Let Utah manage public lands the right way
Strict federal regulation of Utah’s public lands only makes matters worse.
Although native aspen forests are in decline throughout the western United States, you wouldn’t know if you visited Utah’s Monroe Mountain, south of Richfield.
Through the combination of prescribed fires, reseeding and mechanical removal of conifers, lush stands of aspen are returning across the landscape. These healthy young aspen forests provide ideal habitat for native wildlife, improve the water quality of local streams, and provide a great destination for camping, hunting, hiking, and other forms of recreation.
Monroe Mountain is just one example of sites across Utah where mechanical and practical improvements to the landscape are being used successfully to better conserve and protect our public lands. Whether it’s mechanized restoration of sage grouse critical habitat, thinning of dense coniferous forests to reduce the threat of bark beetle infestations, and firebreak construction To protect at-risk communities from catastrophic wildfires or the removal of invasive tamarisk trees on the banks of the Colorado River, Utah’s public lands benefit when land managers use practical methods to cope to growing ecological challenges.
As incongruous as it may sound, heavy mechanical equipment and access roads are often necessary tools to meet these challenges and ensure healthy and productive landscapes for future generations.
Unfortunately, the mechanical means of improving the landscape and the access roads they require are generally prohibited in national monuments, wilderness areas and other types of heavily regulated federal designations which in the name of ” protection ‘of Utah’s landscapes, often do more harm than good. .
These heavily regulated public lands are often the most prone to insect infestations, catastrophic forest fires, sagebrush decline, and other diseases affecting public lands in Utah precisely because federal designations prevent them. types of active landscape management that these lands require.
Even on Monroe Mountain, home to such a successful aspen regeneration project, work is proceeding more slowly and with more regulatory burdens on areas of the mountain designated as federal “road-free areas”.
As Utah continues to grapple with drought, climate change, and other issues, the disparity between healthy, well-managed public lands and “hands off” lands governed by strict federal regulations continues to grow. accentuate.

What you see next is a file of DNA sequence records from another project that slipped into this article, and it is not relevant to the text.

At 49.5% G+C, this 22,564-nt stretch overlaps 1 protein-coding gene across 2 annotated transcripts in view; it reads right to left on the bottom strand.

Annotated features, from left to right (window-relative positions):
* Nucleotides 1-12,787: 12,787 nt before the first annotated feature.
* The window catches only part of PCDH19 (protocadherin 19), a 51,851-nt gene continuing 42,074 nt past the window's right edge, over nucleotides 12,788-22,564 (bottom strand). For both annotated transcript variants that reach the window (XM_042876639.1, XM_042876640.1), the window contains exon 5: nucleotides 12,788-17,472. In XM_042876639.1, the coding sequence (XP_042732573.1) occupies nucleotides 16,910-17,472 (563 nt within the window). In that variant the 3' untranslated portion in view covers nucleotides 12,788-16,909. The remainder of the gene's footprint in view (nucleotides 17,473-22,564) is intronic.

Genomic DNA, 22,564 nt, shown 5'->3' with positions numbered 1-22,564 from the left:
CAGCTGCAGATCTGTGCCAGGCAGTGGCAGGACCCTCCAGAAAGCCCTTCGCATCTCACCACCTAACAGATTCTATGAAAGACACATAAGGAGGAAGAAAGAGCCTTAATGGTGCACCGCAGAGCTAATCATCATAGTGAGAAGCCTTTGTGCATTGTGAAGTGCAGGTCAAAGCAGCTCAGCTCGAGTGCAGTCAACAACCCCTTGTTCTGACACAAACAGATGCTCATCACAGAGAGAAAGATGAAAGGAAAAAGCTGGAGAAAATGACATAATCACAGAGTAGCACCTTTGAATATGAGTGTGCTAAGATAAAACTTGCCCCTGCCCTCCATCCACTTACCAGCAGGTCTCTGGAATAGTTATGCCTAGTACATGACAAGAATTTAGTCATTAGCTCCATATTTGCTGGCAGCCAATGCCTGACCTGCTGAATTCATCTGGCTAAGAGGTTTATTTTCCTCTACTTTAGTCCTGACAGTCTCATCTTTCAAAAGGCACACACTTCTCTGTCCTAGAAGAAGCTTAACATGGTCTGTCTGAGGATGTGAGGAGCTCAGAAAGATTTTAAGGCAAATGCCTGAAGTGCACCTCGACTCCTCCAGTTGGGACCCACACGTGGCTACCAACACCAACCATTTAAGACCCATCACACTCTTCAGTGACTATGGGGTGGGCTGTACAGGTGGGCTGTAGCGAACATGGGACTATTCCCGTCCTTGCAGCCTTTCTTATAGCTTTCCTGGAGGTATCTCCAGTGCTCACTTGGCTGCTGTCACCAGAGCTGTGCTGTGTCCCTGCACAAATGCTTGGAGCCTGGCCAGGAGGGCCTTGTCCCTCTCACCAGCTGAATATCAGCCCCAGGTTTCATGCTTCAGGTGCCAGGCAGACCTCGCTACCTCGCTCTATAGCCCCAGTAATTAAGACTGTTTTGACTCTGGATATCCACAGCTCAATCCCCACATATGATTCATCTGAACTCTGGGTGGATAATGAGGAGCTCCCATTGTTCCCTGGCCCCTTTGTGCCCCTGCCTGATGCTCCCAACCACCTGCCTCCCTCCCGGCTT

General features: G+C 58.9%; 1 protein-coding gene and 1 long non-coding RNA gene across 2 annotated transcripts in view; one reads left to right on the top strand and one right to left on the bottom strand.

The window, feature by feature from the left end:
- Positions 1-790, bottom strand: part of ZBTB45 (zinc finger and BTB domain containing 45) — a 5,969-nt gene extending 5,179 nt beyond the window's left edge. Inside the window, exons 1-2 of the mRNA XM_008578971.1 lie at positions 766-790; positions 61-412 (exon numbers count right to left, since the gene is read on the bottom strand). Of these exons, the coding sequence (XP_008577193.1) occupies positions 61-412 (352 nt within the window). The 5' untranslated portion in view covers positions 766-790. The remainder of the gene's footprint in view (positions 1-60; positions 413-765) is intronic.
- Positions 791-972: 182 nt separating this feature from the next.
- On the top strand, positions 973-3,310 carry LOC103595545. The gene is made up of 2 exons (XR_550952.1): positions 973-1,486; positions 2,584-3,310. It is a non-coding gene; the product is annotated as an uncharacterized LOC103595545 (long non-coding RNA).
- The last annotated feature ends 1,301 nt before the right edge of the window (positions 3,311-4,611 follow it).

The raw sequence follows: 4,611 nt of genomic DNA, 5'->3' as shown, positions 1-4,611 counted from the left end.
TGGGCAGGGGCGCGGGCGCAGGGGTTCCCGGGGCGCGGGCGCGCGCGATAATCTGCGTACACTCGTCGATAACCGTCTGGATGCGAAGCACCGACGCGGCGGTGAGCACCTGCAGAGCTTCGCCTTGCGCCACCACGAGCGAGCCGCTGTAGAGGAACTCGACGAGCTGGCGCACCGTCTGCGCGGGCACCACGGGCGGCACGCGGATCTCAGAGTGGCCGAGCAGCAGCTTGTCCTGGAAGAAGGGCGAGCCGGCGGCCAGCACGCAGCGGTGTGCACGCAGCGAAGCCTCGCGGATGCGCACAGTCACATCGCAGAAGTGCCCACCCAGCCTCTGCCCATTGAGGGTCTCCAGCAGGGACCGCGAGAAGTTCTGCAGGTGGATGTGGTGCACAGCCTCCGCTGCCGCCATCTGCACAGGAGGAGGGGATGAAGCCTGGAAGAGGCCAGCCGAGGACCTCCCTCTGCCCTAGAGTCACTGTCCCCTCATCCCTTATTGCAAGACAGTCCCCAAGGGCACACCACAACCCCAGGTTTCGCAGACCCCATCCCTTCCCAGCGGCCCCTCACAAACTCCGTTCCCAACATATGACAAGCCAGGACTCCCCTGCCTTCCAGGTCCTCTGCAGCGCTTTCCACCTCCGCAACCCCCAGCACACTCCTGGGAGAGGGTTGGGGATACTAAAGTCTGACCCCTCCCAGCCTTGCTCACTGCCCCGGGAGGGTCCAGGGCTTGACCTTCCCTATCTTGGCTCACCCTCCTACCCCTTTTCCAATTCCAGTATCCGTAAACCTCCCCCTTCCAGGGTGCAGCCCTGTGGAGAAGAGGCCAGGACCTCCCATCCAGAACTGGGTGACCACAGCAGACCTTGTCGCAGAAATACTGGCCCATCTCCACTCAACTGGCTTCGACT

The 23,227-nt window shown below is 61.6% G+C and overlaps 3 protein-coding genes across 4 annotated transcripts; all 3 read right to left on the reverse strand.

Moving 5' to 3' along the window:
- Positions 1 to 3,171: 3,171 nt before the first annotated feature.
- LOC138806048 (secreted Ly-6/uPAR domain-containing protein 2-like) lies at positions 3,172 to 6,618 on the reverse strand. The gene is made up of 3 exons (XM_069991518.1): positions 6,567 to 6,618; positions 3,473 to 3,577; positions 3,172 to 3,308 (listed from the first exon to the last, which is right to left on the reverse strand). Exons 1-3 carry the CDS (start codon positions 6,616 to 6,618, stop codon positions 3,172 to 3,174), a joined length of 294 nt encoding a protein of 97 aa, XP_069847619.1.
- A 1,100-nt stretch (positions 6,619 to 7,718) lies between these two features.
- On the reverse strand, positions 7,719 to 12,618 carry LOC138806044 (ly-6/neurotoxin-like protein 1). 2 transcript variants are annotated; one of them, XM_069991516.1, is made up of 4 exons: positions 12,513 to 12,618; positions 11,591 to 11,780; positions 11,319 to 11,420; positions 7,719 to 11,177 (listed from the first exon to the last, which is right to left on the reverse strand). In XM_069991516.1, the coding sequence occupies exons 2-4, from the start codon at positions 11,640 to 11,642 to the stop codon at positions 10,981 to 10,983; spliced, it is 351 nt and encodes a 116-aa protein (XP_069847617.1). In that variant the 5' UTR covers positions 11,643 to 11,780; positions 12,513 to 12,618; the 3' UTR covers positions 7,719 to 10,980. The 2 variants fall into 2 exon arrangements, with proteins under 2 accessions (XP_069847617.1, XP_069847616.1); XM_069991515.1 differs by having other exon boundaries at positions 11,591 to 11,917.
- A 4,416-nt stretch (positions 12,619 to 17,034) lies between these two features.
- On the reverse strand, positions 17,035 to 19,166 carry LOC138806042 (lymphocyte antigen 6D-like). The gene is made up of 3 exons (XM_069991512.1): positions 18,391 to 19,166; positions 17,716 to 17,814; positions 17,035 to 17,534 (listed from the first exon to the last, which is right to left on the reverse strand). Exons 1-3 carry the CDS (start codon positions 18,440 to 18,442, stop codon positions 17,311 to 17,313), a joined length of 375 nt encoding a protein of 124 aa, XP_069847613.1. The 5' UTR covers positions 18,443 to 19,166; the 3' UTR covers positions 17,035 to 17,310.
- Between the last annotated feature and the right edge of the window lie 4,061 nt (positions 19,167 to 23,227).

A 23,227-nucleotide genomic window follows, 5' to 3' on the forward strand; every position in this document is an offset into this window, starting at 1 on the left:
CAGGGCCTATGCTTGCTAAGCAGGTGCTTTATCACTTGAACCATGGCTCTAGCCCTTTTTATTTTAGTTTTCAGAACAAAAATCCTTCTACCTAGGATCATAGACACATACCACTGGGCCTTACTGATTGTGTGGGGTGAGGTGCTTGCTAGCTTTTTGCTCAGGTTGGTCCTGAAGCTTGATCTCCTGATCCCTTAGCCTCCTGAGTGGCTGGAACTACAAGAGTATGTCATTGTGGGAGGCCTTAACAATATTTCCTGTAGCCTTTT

Overly heavy federal designations on public lands are also hampering Utah’s contributions to the global fight against climate change. Many public lands in Utah contain minerals essential for building batteries and electrifying American infrastructure. Many public lands in Utah are traditionally open for responsible and sustainable mining, but federal regulations on national monuments, wilderness areas, “areas of critical environmental concern” and other restricted lands prohibit the extraction of the materials needed to reduce humanity’s carbon footprint. .
National monuments, wilderness areas and other protected lands certainly have their place in the Utah landscape, as do the treasured national parks of Utah. There may be additional lands that justify such designations. But with the federal government already managing nearly 67% of Utah’s land, massive federal designations like the original Bears Ears National Monument (an astonishing 1,351,849 acres) just don’t make sense.
The ecological challenges facing Utah’s lands are too great, and a vast landscape the size of Bears Ears needs a wide range of practical management techniques to restore wildlife habitat, regenerate colonies. aspen, reduce the risk of forest fires and protect watersheds, as well as allow the extraction of critical minerals in some areas. Surely there are expanses in the original Bears Ears footprint that justify bans on landscape management and motorized vehicles, allowing nature to simply take its course. But such designations must be at the appropriate scale to avoid ecological decline at the landscape scale.
President Joe Biden’s stated goal is to “conserve” 30% of US lands and waters by 2030. Utah fully supports greater conservation of our lands – if conservation can be done the right way. This includes actively working to restore and protect landscapes using the full suite of tools available, even when short-term impacts are needed to create long-term ecological improvements.
We urge President Biden to avoid the authoritarian “fortress conservation” mentality displayed by Presidents Bill Clinton and Barack Obama when creating Utah’s oversized national monuments.
Conservation is at the heart of Utah’s values, and the people of Utah will continue to work to improve our public lands when they have the tools and flexibility to do so.
Redge johnson is executive director of the Utah Governor’s Office of Public Lands Policy.